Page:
The fact that Americans are even discussing the capacity and political will of the government of Afghanistan shows how far we have strayed from our original objectives. The October 2001 invasion was to punish al Qaeda and overthrow the Taliban regime that harbored them. That narrow mission has since morphed into improving governance, fighting corruption, and building infrastructure. Underpinning U.S. strategy in Afghanistan is the belief that remaining will keep America safe, despite evidence to the contrary. For example, a 2004 Pentagon Task Force that reviewed the Bush administration’s anti‐terrorism efforts found that the underlying sources of threats to American interests were America’s direct intervention in the Muslim world. This was the same task force that reported: “Muslims do not ‘hate our freedom,’ but rather, they hate our policies.” Reminder: That was Rumsfeld’s Pentagon.
But when some people in Washington hear that nation‐building in Afghanistan is not a precondition to making America safer, or that prolonging our presence undermines America’s security, the argument for remaining then shifts to preserving the security and human rights of the people of Afghanistan. While I too would endorse preserving the human rights of the Afghan people, this line of reasoning invites certain questions: how many Afghans will be killed to save one Afghan life? How long should America stay until it sees progress? And what if some Afghans do not want the protection of western troops or the central government we keep afloat?
Of course, the same people who argue for preserving the security and human rights of the people of Afghanistan overlook certain contradictions. For instance, America’s commitment to maintaining forward basing rights in countries like Uzbekistan puts America in the position of appearing to side with states that repress its own people. And, as my Cato Institute colleague Chris Preble says here on a recent bloggingheads.tv appearance, the rationale for intervening in Afghanistan was not the Taliban’s human rights abuses, which we were well aware of in the late 1990s. Rather, the rational was for bringing al Qaeda to justice. Similarly in Iraq, the central rationale was not that Saddam Hussein did horrible things to his people. Only later — after several years of mission creep — did U.S. policymakers shift the goalposts of the mission to include moral considerations.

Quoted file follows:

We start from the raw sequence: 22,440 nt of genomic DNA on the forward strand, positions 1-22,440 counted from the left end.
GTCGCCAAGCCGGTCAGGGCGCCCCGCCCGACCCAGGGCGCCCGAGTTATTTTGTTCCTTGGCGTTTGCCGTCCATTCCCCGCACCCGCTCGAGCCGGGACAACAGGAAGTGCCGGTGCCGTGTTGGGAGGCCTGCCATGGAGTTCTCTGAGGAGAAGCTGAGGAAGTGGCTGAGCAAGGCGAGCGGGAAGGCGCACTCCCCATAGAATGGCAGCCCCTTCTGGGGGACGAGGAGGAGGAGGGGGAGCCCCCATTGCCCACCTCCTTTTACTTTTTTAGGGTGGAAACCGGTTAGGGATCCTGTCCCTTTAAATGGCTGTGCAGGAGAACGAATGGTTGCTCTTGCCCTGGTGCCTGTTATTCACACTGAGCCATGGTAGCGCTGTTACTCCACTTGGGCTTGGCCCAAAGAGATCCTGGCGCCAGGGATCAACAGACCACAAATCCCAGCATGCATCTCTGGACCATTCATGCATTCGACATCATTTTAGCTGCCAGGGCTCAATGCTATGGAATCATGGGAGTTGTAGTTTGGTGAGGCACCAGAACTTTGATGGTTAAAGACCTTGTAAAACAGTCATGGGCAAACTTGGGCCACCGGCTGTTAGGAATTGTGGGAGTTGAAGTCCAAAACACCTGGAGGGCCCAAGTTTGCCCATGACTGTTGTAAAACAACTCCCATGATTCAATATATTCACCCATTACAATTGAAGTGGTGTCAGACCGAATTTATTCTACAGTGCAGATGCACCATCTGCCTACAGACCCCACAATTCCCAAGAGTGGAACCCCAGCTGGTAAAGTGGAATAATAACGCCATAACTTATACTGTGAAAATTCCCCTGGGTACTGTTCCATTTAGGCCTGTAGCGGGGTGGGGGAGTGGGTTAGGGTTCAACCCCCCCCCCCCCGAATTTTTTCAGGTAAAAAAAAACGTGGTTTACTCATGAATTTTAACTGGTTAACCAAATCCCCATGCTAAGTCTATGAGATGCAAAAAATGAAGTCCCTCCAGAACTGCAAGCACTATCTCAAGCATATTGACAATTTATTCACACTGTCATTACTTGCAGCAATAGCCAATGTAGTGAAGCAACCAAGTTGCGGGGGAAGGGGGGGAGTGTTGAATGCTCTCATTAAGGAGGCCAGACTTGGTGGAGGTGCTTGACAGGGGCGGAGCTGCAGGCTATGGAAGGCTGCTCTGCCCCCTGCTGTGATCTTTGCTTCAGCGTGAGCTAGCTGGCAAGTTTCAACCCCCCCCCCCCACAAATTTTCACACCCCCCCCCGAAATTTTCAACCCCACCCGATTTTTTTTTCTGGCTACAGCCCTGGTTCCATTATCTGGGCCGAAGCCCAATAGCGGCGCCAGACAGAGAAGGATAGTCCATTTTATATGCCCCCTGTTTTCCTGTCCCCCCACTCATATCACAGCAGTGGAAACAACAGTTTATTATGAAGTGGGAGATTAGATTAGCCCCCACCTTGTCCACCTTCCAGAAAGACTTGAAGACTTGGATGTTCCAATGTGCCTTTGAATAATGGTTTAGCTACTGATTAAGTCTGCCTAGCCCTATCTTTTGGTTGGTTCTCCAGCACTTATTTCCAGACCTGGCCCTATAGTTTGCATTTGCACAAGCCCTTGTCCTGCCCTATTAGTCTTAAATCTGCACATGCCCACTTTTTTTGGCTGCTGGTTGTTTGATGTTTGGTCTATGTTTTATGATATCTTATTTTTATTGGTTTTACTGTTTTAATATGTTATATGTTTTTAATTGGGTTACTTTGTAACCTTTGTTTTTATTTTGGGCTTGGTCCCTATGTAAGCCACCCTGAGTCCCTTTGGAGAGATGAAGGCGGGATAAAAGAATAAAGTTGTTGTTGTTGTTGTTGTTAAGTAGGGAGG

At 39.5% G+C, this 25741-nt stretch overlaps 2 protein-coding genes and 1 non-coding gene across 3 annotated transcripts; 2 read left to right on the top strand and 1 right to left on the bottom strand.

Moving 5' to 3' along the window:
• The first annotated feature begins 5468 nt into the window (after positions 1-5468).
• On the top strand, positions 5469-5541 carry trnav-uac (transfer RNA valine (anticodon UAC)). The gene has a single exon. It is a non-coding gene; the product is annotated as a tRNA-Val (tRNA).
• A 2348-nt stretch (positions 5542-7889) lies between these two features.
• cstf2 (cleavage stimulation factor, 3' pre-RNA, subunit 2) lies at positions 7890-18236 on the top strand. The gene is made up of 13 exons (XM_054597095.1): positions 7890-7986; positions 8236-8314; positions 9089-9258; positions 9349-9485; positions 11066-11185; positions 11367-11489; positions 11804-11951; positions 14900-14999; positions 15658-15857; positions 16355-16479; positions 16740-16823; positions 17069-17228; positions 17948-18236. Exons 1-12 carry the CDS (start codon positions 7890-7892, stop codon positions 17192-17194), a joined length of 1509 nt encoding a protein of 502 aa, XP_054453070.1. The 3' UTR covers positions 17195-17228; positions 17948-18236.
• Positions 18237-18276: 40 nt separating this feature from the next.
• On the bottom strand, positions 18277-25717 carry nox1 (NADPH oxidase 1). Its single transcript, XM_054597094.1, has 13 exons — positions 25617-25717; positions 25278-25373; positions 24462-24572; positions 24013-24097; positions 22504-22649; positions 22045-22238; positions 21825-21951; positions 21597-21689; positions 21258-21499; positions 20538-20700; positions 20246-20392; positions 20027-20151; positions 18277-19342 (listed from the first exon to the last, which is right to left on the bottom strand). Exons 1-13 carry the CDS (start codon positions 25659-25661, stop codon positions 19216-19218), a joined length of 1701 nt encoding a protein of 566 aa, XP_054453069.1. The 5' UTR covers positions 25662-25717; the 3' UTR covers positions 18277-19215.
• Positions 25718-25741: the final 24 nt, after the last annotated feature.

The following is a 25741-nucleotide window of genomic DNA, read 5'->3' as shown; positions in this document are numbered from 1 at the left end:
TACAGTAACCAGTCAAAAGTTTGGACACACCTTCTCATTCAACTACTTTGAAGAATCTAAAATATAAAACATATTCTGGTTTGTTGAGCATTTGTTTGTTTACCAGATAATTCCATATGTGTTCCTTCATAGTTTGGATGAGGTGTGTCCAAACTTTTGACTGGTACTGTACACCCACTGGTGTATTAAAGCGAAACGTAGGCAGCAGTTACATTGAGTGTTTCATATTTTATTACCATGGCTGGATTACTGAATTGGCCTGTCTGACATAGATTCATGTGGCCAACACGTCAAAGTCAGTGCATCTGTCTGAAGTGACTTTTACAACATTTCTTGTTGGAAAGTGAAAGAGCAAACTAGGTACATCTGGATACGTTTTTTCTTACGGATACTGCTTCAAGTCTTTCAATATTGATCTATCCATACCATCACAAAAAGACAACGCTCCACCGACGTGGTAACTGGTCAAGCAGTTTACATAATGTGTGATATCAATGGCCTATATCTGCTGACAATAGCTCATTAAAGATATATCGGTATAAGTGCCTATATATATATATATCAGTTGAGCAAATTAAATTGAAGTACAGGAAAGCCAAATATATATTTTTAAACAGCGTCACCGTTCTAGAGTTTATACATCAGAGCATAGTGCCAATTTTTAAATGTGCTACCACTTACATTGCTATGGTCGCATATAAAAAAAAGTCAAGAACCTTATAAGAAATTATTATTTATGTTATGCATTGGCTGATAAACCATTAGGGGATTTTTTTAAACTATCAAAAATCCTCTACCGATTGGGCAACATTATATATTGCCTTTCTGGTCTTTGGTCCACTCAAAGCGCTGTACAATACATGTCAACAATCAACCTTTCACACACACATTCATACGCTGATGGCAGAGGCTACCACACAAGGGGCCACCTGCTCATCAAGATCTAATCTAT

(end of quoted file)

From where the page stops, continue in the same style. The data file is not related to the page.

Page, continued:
As we honor our veteran’s this week with Armistice Day, we should be asking yet another important question regarding the preservation of human rights abroad: should U.S. soldiers be asked to fight and die for issues not directly related to U.S. national security?
In a recent article that appeared in the Times of London: